In 2009, the fence on the western side of Section 10 was damaged in a fire. McDermott hired Jon Lamb to survey the area so that the fence could be rebuilt on the section line. After Lamb discovered that the fence was not originally built on the section lines, he was hired to establish the boundaries of Section 10. Lamb was not aware of any survey of Section 10 prior to 2009. Lamb testified at trial that before his survey, the only other way to determine the boundaries of Section 10 would have been to refer to the United States Geological Survey (USGS) quad sheets. However, the USGS maps would not show the acreage.

         In 2013, McDermott filed suit to quiet title to the portions of Section 10 that it argued were deeded to it. McDermott also claimed ejectment and damages, declaratory relief, breach of implied contract and unjust enrichment, and trespass. Connolly cross-complained, seeking to quiet title to the disputed portions of Section 10 and for declaratory relief. Connolly also sought attorney's fees. In July 2015, the trial court granted Connolly's motion for summary judgment as to McDermott's claims of breach of implied contract/unjust enrichment and trespass.

         3. Trial testimony from Jon Lamb and Mark Connolly

         Lamb testified at trial that in his opinion the parties' intent in 1958 was to “grant the property to the south and west of Carnegie Ridge and bounded on the west by the west line of Section 10 and on the south by the south line of Section 10.” Lamb based his opinion on observing the site and noting that the “intent was to provide the ability to build a road down the top of the ridge and to separate the property to the south and west of that incorporated in with the Connolly Ranch.” Lamb noted that there was a road on the ridge that was very close to the ridge fence line and followed the jagged northern and western border shown in the Siegfried drawing. Lamb did not think the parties intended in 1958 to create a landlocked parcel or a gap between the Connolly parcel in Section 10 and the other adjacent lands owned by Connolly.

         With respect to the 24-acre Connolly defect running along part of the southern border of Section 10, Lamb testified that the boundaries were drawn based on the fence and the road running down Carnegie Ridge. However, the Connolly defect was not reflected in the legal description. In addition, the parties in 1958 did not intend to create a gap between the McDermott property in the southern portion of Section 10.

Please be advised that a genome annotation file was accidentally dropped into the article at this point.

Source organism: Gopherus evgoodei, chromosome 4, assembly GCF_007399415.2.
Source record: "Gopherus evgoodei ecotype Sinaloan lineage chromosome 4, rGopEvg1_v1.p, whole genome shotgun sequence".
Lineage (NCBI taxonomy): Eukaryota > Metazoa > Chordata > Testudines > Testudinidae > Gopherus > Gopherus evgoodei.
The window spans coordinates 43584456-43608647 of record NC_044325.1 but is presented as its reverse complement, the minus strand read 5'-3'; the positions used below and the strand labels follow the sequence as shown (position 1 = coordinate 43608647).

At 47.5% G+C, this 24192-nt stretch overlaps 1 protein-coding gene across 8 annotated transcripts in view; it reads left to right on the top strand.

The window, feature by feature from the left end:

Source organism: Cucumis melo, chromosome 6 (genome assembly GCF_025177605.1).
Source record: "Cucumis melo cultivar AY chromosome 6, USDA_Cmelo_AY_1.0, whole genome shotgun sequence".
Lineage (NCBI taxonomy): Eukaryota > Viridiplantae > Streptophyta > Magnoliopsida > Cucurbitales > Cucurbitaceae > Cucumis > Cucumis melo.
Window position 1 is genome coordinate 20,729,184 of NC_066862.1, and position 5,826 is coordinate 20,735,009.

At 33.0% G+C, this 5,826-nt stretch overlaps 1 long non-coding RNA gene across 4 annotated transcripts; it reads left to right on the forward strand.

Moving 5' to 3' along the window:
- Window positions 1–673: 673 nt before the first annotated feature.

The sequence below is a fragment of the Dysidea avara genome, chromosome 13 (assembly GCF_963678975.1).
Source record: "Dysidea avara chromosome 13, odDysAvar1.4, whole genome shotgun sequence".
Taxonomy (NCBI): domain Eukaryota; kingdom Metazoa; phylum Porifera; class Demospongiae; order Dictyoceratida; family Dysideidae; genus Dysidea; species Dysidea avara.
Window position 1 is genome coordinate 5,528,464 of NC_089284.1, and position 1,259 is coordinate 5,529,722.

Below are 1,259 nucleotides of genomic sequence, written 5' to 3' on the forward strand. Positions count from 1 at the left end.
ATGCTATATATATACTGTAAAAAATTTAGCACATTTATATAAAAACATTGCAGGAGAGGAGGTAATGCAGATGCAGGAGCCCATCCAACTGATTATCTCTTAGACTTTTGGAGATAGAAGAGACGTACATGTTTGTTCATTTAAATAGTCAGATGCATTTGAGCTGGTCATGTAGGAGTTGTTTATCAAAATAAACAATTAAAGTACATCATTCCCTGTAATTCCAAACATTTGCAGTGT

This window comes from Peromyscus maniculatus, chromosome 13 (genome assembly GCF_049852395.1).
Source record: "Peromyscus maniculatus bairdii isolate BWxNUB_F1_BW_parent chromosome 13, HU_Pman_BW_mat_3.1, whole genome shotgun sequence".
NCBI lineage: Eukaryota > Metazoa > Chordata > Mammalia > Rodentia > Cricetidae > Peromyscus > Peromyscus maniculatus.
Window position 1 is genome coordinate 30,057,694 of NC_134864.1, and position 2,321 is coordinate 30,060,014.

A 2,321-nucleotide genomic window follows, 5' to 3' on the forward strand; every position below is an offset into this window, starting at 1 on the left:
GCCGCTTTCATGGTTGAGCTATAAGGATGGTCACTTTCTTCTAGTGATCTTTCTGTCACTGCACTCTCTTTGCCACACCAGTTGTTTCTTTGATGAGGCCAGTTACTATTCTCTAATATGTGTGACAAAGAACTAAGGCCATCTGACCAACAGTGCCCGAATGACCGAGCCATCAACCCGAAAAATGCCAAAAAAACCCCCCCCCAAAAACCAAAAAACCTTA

Still, Lamb understood the 1958 transaction to grant only 107.27 acres to Connolly's predecessors in interest. Lamb testified that the property description and Siegfried drawing reflected that the Connolly parcel only included 107.27 acres and did not extend to the western or southern section boundary lines. In addition, the tax assessor's map of Section 10 states that the Connolly parcel is 107 acres. Lamb acknowledged that the tax assessor's map was not intended to be an actual survey reflecting the actual acreage owned in a particular section. Lamb testified that with respect to legal descriptions of real property, intent was the most important factor, then the words, and then the area.

         Lamb calculated that if the Connolly parcel were to include the disputed lands and run to the southern and western border, it would amount to 165 acres. Such a figure was “beyond what you would expect” as a “plus or minus” from the deed's description of the Connolly parcel as “containing 107.27 acres, more or less.” In sum, Lamb found nothing in the deed, Siegfried letter, or Siegfried drawing that led him to believe the parties intended to deed 165 acres to Connolly's predecessors in interest.

         Lamb testified that it was possible for the Connolly parcel to remain at 107 acres and still extend to the western and southern Section 10 borders, by “shov[ing]” it into the southwest corner of the section. Lamb acknowledged this would move the parcel border away from the existing fences, ridge, and road.

         Lamb further testified that the surveyor in 1958 would have realized that the southern and western fences were not on the USGS section boundaries. The southern fence/boundary line as shown in the Siegfried drawing was seven degrees from where it should have been if it were on the USGS boundary. This deviation was “very significant.” In addition, the western boundary line in the Siegfried drawing was about 657 feet short of the standard section boundary length, a “sizeable difference.”

         During trial, Mark testified that the description in the 1958 grant deed was “internally inconsistent” and “an impossibility.” Although the deed stated the Connolly parcel was within the USGS boundaries (and not the fence lines), the description “accurately located” the parcel on the fences running along the southern and western edges of the parcel. Mark further testified that the parties “would have known” in 1958 that the fences on the western and southern edges of the Connolly parcel did not run absolutely to the USGS boundaries because they were not straight. In Mark's opinion, the deed description reflected the surveyor's use of the fence lines as the best evidence of the USGS boundaries.

         Mark testified that if McDermott was given everything that was not within the Siegfried drawing and description, the Connolly parcel would be landlocked with narrow strips owned by McDermott extending all the way around. Such a result would “defeat[] the purpose of the 1958 exchange.”

         4. Mark Connolly's testimony at trial regarding Robert Connolly's statements